The world outside of Gilead in The Handmaid’s Tale is likely to be plagued by environmental crises, which are responsible for its falling birth rates.
Hulus The story of the maid keeps emphasizing the Gilead population crisis, but how bad is it in the rest of the world? The television series, based on the novel by Margaret Atwood, followed a servant girl named June Osborne who navigated the inhumane conditions in the young theocratic nation. The falling birthrate was a big contributor to the Sons of Jacob, an extremist religious group that came to power so quickly at first. The Gilead Society sought whatever means were necessary to further subjugate women, placing all of the blame for pregnancy complications on them. Their solution to the problem forced countless women to become maids and have babies for childless commanders and their wives. In addition to the obvious moral concerns, this method was also impractical. The harsh conditions to which the maids were exposed were hardly conducive to childbirth. However, it appeared to be producing results. In flashbacks from June when she and Luke Bankole’s daughter Hannah were born, a nurse revealed that all of the other babies born in the hospital that day had died except two. After Gilead was founded, these statistics improved. Fred Waterford even boasted that hers was the only country in the world with a rising birthrate. Was it really that bad for everyone else?
While the show didn’t reveal much about the outside world, some details pointed to similar environmental issues elsewhere. In season 1, an ambassador from Mexico stated that no healthy child had been born in her city for six years. Unfortunately, it would be much more difficult for other places to make the same progress as Gilead in cleaning up the country, because the nation relies on fear, Gilead’s secret police and violent punishments with their public executions and the constant threat of sending troublemakers, too the colonies. Gilead’s approach to radioactive waste disposal was to send rebels and other rule breakers where they worked in appalling conditions and suffered a slow, painful death. Most countries have laws protecting against such blatant mistreatment of their citizens, but that also means any progress they make in cleaning up their home countries would be much slower. Of course, it is possible that some countries have been spared some of the worst environmental impacts. The story of the maid has only shown or mentioned places with economic power similar to the former United States, mainly in Europe and North America, where reliance on fossil fuels and plastic products was the norm. Fred could only have accepted nations that he considered valuable trading partners or that had armies as powerful as Gilead’s. Gilead tends to twist facts and purposely leave out details that don’t fit into its agenda, so this possibility is likely. If a “lesser” country had caused less pollution and therefore given it lower birthrates, Fred might not have been interested. While the status of the outside world most likely depended on each nation’s environmental impact, The story of the maid never contradicted Fred’s statement. Thanks to the Gilead cleanup, the country’s birth rate has been more promising than the rest of the world. Hopefully other nations can find better, more humane ways to resolve the population crisis before it’s too late.Next: Maid’s Tale: Will June get Hannah back in Season 5? Why it is unlikely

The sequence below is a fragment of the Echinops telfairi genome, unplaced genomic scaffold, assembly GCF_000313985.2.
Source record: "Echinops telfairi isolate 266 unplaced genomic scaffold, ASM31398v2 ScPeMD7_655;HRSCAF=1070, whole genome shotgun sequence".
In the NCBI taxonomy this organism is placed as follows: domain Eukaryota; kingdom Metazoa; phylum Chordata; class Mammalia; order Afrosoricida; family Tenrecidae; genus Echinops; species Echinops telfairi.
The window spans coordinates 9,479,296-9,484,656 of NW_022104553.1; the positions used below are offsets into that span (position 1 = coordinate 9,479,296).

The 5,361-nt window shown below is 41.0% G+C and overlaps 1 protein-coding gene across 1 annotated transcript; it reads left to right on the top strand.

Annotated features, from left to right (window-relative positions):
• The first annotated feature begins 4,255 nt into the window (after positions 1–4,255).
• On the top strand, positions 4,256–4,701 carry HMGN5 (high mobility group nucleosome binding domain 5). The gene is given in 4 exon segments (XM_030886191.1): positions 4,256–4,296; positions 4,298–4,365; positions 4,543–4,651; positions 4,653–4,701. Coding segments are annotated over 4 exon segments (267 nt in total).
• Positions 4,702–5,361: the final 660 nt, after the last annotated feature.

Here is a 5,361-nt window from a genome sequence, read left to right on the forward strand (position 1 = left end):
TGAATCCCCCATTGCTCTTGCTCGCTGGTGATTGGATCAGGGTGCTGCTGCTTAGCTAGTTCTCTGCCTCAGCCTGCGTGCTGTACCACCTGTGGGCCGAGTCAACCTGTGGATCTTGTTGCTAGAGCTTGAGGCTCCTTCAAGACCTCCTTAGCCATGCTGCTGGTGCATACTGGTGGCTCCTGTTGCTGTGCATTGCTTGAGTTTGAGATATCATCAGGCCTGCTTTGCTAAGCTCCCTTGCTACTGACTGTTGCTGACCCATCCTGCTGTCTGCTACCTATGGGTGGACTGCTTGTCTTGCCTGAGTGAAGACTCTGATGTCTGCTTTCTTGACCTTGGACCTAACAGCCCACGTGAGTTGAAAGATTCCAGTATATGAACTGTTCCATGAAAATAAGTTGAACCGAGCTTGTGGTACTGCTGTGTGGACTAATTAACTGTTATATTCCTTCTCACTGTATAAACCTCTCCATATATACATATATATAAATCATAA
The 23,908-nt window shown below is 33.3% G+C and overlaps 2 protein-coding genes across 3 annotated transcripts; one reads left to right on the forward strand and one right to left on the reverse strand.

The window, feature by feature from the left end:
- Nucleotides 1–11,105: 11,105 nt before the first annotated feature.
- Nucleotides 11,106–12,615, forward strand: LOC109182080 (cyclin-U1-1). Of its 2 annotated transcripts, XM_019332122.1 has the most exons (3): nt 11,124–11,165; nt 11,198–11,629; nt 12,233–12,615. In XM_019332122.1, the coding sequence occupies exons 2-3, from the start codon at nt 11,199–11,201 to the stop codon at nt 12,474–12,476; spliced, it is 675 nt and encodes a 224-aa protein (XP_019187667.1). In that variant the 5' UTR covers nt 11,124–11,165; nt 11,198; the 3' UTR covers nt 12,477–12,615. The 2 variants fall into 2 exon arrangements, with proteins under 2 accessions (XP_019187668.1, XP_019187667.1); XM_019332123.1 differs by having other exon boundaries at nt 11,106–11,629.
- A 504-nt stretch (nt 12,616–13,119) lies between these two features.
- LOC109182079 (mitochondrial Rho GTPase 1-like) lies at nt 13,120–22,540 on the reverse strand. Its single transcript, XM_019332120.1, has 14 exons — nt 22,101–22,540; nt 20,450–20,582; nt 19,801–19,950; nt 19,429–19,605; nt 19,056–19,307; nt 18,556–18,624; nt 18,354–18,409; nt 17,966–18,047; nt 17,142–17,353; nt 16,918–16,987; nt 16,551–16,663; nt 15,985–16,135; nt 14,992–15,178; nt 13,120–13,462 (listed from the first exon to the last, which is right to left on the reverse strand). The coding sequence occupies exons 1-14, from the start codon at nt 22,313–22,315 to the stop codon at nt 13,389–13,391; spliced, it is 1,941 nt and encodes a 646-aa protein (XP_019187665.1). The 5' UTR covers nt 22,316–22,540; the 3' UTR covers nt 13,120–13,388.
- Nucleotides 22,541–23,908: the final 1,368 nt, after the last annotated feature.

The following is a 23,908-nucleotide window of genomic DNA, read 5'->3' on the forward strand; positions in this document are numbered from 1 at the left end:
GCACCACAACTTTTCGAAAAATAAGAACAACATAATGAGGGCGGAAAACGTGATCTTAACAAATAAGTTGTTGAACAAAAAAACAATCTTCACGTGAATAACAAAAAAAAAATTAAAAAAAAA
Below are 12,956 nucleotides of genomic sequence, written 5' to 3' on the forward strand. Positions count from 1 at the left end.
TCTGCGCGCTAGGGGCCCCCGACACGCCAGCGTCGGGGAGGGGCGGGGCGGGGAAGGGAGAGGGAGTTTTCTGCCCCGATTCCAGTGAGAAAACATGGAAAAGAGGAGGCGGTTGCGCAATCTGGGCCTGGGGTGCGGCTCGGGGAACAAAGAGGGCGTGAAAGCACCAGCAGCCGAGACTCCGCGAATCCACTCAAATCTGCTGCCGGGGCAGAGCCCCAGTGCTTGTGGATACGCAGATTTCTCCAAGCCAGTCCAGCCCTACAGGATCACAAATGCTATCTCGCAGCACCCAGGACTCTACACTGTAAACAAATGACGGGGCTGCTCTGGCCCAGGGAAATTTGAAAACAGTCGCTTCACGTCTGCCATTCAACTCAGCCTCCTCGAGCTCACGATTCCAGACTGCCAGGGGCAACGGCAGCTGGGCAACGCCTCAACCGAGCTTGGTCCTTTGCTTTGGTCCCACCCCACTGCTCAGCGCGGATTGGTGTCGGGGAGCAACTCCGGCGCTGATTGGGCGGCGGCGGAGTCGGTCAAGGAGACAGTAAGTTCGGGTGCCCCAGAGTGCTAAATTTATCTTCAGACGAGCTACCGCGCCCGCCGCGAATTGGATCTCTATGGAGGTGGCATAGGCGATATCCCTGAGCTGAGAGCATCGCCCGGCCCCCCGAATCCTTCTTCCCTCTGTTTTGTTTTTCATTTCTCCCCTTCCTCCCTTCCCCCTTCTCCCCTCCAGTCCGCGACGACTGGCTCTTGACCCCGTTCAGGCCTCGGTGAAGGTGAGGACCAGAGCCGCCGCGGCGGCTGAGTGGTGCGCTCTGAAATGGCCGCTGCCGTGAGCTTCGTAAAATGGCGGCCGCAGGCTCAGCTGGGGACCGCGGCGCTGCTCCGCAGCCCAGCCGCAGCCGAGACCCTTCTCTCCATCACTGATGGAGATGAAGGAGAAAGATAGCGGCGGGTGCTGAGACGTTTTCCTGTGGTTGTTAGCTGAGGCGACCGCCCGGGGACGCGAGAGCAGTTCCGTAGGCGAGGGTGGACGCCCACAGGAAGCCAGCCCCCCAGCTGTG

Squid Game: The Recruiter Lured Gi-Hun To Return – Theory Explained
About the author